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thin blue line

Gardaí with young families 'relying on charity handouts' to pay their bills

Rank-and-file gardaí were back protesting outside Government Buildings again today.

FOR THE SECOND time in as many months, today rank-and-file gardaí were protesting outside government offices calling for Minister for Public Expenditure and Reform Paschal Donohoe to sit around a table with them to talk about their pay.

From the end of June, anyone of garda rank with less than 17 years’ service was subject to a pay freeze because of their rejection of the Lansdown Road Agreement.

Frank Thornton, who represents members of the Garda Representative Association (GRA) in Limerick, is one garda who will be affected by this. He has been in the force for 11 years and is due a salary increment of €2,000 from September.

The imposition of emergency financial legislation on public sector workers who rejected the recent pay deal means Thornton and his family may have to wait at least another two years for that modest pay bump.

“It has huge implications for myself and my family at home,” he told at today’s protest. “All these increments, we’re waiting for them, you know, we have bills and we’ve had hardships since 2008. This is a bit of a release for us as a family and now we’re kicking the can down the road and trying to survive for another two years and hope that we’ll get it then.”

He feels like the government “put their hand into our pockets” at the start of the recession and now that things have improved, it is time to give some of what they took back.

Charity handouts

Speaking about the financial hardship experienced by his members, Cavan/Monaghan representative James Morrisroe said some gardaí are depending on charities just to get by day-to-day.

“I know of one particular member who has a young family who is relying on charity handouts just to pay their domestic bills,” he said.

I know of other members around the country as well who are receiving the family income supplement – they’d be the newest members who are only on €23,000 per year.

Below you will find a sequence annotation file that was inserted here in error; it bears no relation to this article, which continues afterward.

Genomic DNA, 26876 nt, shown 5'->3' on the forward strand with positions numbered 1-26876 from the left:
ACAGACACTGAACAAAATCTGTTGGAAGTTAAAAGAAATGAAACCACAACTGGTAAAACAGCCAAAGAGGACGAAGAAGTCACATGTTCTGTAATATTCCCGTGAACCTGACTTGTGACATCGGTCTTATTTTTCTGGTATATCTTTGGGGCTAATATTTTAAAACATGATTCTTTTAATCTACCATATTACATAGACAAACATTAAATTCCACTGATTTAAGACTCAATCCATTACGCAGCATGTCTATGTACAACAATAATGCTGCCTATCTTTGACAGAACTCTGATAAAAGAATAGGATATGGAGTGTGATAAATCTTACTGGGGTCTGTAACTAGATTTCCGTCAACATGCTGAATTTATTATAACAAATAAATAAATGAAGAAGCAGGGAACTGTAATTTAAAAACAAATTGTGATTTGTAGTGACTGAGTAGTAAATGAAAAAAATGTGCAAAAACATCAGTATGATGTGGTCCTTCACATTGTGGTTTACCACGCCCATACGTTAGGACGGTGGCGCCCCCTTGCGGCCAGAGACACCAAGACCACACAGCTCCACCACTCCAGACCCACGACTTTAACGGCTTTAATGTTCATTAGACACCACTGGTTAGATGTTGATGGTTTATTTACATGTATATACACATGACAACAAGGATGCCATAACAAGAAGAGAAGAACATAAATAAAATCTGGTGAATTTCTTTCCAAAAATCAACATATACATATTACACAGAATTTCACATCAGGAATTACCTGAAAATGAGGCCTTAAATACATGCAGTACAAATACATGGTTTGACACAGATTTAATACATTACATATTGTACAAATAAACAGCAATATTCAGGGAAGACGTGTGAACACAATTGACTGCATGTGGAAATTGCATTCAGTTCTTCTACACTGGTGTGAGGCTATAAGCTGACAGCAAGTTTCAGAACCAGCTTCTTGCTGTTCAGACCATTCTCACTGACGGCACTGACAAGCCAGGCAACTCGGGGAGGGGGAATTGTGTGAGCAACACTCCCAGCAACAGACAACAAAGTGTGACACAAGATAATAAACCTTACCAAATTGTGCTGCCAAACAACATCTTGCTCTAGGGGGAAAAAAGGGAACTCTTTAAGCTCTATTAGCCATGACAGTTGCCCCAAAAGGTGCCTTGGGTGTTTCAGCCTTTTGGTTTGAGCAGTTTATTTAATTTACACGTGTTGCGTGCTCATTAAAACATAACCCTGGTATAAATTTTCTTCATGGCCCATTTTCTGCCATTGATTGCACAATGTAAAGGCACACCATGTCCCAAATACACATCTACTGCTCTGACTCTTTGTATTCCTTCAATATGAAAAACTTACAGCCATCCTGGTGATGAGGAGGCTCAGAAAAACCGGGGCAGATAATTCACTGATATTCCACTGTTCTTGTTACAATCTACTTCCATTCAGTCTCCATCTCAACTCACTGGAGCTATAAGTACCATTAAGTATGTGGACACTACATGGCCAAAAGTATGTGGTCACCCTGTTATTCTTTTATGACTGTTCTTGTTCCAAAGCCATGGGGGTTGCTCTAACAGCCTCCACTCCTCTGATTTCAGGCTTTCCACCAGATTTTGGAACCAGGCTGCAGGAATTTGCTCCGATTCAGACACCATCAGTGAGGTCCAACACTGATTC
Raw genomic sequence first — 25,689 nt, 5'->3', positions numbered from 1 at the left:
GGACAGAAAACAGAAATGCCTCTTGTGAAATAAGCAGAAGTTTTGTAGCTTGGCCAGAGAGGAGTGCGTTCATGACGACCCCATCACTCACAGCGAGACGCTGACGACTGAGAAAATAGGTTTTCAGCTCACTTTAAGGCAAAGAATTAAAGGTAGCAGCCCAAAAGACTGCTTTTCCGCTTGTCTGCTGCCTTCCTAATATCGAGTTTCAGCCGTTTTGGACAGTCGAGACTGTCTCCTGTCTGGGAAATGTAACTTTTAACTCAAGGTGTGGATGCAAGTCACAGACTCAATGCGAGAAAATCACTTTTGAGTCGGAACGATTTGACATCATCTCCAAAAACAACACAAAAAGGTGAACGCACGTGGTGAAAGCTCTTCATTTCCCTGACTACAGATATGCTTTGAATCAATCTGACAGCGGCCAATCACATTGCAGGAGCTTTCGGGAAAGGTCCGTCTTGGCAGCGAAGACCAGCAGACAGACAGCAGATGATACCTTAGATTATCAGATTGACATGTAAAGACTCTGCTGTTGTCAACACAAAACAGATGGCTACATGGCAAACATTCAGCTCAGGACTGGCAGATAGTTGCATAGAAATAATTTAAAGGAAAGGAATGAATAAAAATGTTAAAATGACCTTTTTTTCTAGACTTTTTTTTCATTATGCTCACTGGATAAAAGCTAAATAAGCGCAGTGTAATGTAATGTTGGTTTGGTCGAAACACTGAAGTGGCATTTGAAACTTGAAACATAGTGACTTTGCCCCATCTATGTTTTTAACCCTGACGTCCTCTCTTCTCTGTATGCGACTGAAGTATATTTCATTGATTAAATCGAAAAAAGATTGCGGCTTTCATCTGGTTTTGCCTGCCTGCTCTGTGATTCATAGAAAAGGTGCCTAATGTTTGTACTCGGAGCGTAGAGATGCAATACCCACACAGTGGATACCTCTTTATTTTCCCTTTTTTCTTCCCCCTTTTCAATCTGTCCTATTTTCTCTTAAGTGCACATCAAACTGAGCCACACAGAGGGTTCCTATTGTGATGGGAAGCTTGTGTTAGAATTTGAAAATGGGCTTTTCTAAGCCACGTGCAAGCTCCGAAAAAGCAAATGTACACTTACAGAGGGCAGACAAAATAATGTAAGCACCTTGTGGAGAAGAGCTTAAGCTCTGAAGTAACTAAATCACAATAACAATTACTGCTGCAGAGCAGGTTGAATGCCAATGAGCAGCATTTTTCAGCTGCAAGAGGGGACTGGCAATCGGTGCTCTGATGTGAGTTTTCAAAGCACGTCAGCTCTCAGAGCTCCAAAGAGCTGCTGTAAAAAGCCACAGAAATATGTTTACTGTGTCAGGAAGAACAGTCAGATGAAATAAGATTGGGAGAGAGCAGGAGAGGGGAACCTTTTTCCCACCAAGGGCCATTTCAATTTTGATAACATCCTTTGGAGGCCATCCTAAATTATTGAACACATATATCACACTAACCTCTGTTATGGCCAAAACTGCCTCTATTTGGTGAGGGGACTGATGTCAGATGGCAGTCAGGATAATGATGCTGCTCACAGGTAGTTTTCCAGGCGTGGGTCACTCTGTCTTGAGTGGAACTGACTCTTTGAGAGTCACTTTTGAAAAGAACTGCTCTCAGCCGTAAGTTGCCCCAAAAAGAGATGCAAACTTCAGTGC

Garda Aidan Whelan of the Wicklow division will have 17 years of service in An Garda Síochána this September. He is also due a salary increment and estimates he will be down around €5,000 over the next two years if his pay remains frozen.

“Obviously, financially I’m struggling like every single member of An Garda Síochána at the moment. I would have had that [money] factored into my pay going forward to pay off my household bills, to pay off some loans I have. Unfortunately, I’m going to have to rejig again and see how I can cope with this.

“Specific things like family holidays we won’t have, I suppose, but we’ve been doing without those for a while anyway. Any luxuries at all really.”

I feel completely unappreciated and it’s not only me, it’s the same with members in my division. Morale is at an all-time low. I’m 17 years in the job an I’ve never seen it as low as it is at the moment.

‘We are different’

The association’s president Ciaran O’Neill warned today that action will escalate unless the government removes the effective pay freeze currently in place and enter meaningful discussions about reversing some of the cuts made since 2008.

“We are different to every other public servant and I know other public servants have been through cuts as well, but I represent gardaí, I have to represent their interests,” he told

“We’re the people on the frontline that are getting abused, getting spat at, getting kicked and punched and threatened on a daily basis and that’s supposed to be the norm for a member of An Garda Síochána. It’s not normal – it’s not normal to be treated that way – and asking somebody to be treated that way for nothing is not right either.”

GRA representatives are due to meet with government officials tomorrow.

Read: ‘Morale is non-existent’: Gardaí stage protest over pay at Dáil gates>

More: ‘I’d have more money and less stress working in Aldi’: Our new generation of frontline staff have had enough>

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